Regular exercise is well known to be beneficial in weight management and disease prevention. However, many adults do not meet the weekly recommendation of 2.5 hours of moderate-intensity exercise, and the majority of the day is typically spent sitting.

In an intervention study of the Turku PET Centre and the UKK Institute in Finland, the researchers investigated whether health benefits can be achieved by reducing daily sedentary time during a three-month intervention period. The research participants were sedentary and physically inactive working-age adults with an increased risk of type 2 diabetes and cardiovascular diseases.

The researchers compared two groups: the intervention group was guided to reduce their sitting time by one hour per day through increasing standing and light-intensity physical activity, and the control group was instructed to maintain their usual habits and sedentary lifestyle.

“What makes our research design unique is that sedentary time and physical activity of both groups were measured with accelerometers throughout the entire three-month period, whereas in earlier studies activity has typically been measured only for a few days at the beginning and end of the study period. This makes it possible to receive more information on the actual behaviour changes over a longer time period,” says Doctoral Candidate Taru Garthwaite from the University of Turku in Finland.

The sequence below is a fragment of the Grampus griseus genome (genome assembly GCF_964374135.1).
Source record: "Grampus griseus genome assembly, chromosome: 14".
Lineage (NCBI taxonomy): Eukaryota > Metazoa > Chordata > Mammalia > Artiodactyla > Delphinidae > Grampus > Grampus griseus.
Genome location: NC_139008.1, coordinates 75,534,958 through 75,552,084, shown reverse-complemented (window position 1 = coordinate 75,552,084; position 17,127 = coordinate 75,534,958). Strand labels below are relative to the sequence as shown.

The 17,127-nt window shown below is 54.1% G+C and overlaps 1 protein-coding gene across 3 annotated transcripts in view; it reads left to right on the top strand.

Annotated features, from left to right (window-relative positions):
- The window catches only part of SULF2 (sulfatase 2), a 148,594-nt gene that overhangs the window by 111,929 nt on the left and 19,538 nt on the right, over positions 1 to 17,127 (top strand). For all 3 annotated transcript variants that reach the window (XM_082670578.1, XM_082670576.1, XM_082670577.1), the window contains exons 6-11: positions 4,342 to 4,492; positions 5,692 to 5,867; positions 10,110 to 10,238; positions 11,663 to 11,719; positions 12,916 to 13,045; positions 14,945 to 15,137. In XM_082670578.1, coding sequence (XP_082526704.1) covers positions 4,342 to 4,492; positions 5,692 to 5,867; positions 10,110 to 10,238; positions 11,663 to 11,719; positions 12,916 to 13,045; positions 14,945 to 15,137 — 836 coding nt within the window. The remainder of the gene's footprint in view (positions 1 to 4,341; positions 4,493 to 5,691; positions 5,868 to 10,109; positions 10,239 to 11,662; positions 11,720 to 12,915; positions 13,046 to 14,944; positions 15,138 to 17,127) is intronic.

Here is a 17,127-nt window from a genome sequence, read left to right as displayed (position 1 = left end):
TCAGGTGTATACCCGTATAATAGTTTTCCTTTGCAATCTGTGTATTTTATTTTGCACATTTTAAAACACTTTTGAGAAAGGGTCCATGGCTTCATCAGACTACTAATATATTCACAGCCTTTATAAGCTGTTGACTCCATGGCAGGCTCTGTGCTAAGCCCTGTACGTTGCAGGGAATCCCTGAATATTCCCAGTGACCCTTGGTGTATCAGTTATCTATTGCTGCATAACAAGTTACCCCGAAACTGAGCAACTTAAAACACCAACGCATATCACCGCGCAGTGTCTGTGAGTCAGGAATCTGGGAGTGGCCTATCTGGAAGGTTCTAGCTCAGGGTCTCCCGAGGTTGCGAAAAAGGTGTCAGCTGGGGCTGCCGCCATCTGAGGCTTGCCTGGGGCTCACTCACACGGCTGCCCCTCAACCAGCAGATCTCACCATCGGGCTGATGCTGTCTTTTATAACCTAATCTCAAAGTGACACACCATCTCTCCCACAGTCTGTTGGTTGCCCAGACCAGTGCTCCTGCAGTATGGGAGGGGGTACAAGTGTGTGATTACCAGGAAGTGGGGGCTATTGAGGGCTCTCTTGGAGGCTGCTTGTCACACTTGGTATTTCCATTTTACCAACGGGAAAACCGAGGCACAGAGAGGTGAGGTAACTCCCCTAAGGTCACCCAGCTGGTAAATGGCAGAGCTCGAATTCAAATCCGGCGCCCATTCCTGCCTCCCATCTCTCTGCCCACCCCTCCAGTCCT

Regular exercise is well known to be beneficial in weight management and disease prevention. However, many adults do not meet the weekly recommendation of 2.5 hours of moderate-intensity exercise, and the majority of the day is typically spent sitting

The intervention group managed to reduce sedentary time by 50 minutes per day on average, mainly by increasing the amount of light- and moderate-intensity physical activity.

In the three-month period, the researchers observed benefits in health outcomes related to blood sugar regulation, insulin sensitivity and liver health in the intervention group.

“It is an encouraging thought that health benefits can be achieved by reducing the time spent sitting and increasing the amount of even light-intensity physical activity. For many, this may be an easier starting point than increasing actual exercise,” says Garthwaite.

Particularly beneficial for physically inactive individuals

It is likely that people who do not meet the weekly physical activity recommendations will benefit the most from replacing sedentary time with light physical activity. However, reducing sedentary time is probably not enough in itself to prevent diseases if the person has several risk factors of diabetes and cardiovascular diseases.

“Reducing the time spent sitting might still slow down the development of these diseases, but greater benefits can of course be gained by increasing the amount or intensity of physical activity in addition to sitting less,” encourages Garthwaite.

The next step for the researchers is to study how changes in daily activity and sedentary time affect energy metabolism and body composition in addition to the risk factors of diabetes and cardiovascular diseases during a six-month study period.